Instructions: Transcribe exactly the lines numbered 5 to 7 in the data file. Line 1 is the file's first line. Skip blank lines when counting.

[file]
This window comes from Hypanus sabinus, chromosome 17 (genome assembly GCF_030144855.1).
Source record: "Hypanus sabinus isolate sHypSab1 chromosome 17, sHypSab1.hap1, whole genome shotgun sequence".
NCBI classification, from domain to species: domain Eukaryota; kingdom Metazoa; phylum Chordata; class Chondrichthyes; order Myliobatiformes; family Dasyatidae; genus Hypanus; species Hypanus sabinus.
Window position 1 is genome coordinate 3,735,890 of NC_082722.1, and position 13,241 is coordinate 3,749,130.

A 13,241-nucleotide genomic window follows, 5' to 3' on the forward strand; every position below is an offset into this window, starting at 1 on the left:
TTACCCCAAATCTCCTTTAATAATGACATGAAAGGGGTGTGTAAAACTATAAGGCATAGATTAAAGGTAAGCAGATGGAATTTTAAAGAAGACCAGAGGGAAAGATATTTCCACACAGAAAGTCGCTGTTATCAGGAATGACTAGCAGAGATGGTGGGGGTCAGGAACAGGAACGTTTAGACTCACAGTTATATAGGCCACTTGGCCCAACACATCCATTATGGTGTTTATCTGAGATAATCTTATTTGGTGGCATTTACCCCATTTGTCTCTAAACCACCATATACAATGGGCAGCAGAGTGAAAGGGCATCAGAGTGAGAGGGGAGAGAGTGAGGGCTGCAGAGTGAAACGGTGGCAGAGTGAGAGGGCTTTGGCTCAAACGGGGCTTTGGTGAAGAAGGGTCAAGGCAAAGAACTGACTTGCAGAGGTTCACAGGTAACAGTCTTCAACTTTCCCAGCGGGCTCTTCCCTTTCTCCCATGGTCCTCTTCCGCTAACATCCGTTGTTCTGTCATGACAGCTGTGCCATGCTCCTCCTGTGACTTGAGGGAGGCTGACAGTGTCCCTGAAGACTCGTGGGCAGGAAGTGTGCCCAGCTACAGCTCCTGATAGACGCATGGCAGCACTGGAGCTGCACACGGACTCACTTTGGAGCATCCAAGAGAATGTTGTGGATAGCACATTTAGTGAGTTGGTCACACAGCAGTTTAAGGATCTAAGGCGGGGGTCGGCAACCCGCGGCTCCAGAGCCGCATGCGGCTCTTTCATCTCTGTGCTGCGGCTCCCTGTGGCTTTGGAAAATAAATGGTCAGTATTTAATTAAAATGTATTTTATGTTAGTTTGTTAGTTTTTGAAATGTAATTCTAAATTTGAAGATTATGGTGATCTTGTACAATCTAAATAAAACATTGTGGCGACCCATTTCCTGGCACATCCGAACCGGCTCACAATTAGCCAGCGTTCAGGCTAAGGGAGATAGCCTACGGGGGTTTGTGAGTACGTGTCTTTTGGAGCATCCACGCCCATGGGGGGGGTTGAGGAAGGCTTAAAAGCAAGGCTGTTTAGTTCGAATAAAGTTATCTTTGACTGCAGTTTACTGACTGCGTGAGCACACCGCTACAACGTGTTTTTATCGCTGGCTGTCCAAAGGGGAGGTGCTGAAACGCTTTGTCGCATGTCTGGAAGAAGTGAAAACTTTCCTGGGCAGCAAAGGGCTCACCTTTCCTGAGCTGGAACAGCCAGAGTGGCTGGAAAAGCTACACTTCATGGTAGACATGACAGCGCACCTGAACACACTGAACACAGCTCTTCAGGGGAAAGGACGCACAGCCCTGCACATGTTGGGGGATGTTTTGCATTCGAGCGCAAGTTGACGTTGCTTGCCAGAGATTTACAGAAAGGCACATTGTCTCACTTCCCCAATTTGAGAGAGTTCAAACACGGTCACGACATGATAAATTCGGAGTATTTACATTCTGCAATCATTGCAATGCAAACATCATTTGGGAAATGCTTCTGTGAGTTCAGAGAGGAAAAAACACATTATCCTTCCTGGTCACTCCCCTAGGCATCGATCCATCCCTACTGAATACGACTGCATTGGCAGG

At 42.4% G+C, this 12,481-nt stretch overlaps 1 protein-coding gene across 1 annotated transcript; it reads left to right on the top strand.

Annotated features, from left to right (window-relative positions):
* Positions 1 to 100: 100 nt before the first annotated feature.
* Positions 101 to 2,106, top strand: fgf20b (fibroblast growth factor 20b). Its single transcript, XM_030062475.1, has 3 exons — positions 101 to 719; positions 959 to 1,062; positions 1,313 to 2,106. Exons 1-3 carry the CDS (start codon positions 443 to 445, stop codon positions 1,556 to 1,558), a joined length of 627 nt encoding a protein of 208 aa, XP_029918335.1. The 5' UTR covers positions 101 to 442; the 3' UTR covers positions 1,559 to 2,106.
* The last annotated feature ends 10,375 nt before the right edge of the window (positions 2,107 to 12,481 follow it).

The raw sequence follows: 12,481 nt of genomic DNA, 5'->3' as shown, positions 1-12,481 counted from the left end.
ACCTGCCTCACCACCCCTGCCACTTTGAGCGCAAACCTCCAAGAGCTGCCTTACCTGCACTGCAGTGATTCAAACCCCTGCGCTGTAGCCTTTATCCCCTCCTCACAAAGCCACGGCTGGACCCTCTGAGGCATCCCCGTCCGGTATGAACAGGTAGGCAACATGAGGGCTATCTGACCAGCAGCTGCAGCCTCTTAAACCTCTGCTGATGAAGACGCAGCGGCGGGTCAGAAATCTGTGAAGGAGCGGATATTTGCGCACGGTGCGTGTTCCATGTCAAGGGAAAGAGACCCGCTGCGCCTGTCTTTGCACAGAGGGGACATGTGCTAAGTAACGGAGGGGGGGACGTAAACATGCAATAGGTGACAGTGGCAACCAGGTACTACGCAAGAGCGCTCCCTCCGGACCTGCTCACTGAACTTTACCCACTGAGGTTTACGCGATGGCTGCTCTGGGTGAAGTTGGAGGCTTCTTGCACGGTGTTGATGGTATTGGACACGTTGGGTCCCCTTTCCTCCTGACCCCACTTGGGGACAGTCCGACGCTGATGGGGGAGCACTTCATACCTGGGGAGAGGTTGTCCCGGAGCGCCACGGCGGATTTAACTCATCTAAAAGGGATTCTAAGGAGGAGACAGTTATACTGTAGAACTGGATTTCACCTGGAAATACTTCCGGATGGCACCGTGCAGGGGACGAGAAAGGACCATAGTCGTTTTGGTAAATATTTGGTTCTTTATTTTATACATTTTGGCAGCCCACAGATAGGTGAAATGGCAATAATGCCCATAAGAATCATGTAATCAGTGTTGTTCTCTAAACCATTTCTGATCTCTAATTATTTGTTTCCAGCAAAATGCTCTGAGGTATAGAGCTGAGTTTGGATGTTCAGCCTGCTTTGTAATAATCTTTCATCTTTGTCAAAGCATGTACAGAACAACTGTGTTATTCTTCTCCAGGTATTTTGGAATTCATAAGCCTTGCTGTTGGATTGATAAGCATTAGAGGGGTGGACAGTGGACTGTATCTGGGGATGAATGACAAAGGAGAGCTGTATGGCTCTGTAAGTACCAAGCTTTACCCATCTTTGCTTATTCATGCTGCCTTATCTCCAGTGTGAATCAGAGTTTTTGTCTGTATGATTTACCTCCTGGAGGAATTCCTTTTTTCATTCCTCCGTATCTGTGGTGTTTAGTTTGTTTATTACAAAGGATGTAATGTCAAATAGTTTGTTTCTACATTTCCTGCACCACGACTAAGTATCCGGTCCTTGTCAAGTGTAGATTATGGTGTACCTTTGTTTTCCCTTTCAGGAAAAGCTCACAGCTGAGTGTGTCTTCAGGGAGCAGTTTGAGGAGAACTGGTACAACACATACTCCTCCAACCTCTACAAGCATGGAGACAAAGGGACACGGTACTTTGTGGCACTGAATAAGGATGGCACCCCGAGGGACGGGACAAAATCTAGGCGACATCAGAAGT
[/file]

A 13,241-nucleotide genomic window follows, 5' to 3' on the forward strand; every position below is an offset into this window, starting at 1 on the left:
TTACCCCAAATCTCCTTTAATAATGACATGAAAGGGGTGTGTAAAACTATAAGGCATAGATTAAAGGTAAGCAGATGGAATTTTAAAGAAGACCAGAGGGAAAGATATTTCCACACAGAAAGTCGCTGTTATCAGGAATGACTAGCAGAGATGGTGGGGGTCAGGAACAGGAACGTTTAGACTCACAGTTATATAGGCCACTTGGCCCAACACATCCATTATGGTGTTTATCTGAGATAATCTTATTTGGTGGCATTTACCCCATTTGTCTCTAAACCACCATATACAATGGGCAGCAGAGTGAAAGGGCATCAGAGTGAGAGGGGAGAGAGTGAGGGCTGCAGAGTGAAACGGTGGCAGAGTGAGAGGGCTTTGGCTCAAACGGGGCTTTGGTGAAGAAGGGTCAAGGCAAAGAACTGACTTGCAGAGGTTCACAGGTAACAGTCTTCAACTTTCCCAGCGGGCTCTTCCCTTTCTCCCATGGTCCTCTTCCGCTAACATCCGTTGTTCTGTCATGACAGCTGTGCCATGCTCCTCCTGTGACTTGAGGGAGGCTGACAGTGTCCCTGAAGACTCGTGGGCAGGAAGTGTGCCCAGCTACAGCTCCTGATAGACGCATGGCAGCACTGGAGCTGCACACGGACTCACTTTGGAGCATCCAAGAGAATGTTGTGGATAGCACATTTAGTGAGTTGGTCACACAGCAGTTTAAGGATCTAAGGCGGGGGTCGGCAACCCGCGGCTCCAGAGCCGCATGCGGCTCTTTCATCTCTGTGCTGCGGCTCCCTGTGGCTTTGGAAAATAAATGGTCAGTATTTAATTAAAATGTATTTTATGTTAGTTTGTTAGTTTTTGAAATGTAATTCTAAATTTGAAGATTATGGTGATCTTGTACAATCTAAATAAAACATTGTGGCGACCCATTTCCTGGCACATCCGAACCGGCTCACAATTAGCCAGCGTTCAGGCTAAGGGAGATAGCCTACGGGGGTTTGTGAGTACGTGTCTTTTGGAGCATCCACGCCCATGGGGGGGGTTGAGGAAGGCTTAAAAGCAAGGCTGTTTAGTTCGAATAAAGTTATCTTTGACTGCAGTTTACTGACTGCGTGAGCACACCGCTACAACGTGTTTTTATCGCTGGCTGTCCAAAGGGGAGGTGCTGAAACGCTTTGTCGCATGTCTGGAAGAAGTGAAAACTTTCCTGGGCAGCAAAGGGCTCACCTTTCCTGAGCTGGAACAGCCAGAGTGGCTGGAAAAGCTACACTTCATGGTAGACATGACAGCGCACCTGAACACACTGAACACAGCTCTTCAGGGGAAAGGACGCACAGCCCTGCACATGTTGGGGGATGTTTTGCATTCGAGCGCAAGTTGACGTTGCTTGCCAGAGATTTACAGAAAGGCACATTGTCTCACTTCCCCAATTTGAGAGAGTTCAAACACGGTCACGACATGATAAATTCGGAGTATTTACATTCTGCAATCATTGCAATGCAAACATCATTTGGGAAATGCTTCTGTGAGTTCAGAGAGGAAAAAACACATTATCCTTCCTGGTCACTCCCCTAGGCATCGATCCATCCCTACTGAATACGACTGCATTGGCAGG

At 42.4% G+C, this 12,481-nt stretch overlaps 1 protein-coding gene across 1 annotated transcript; it reads left to right on the top strand.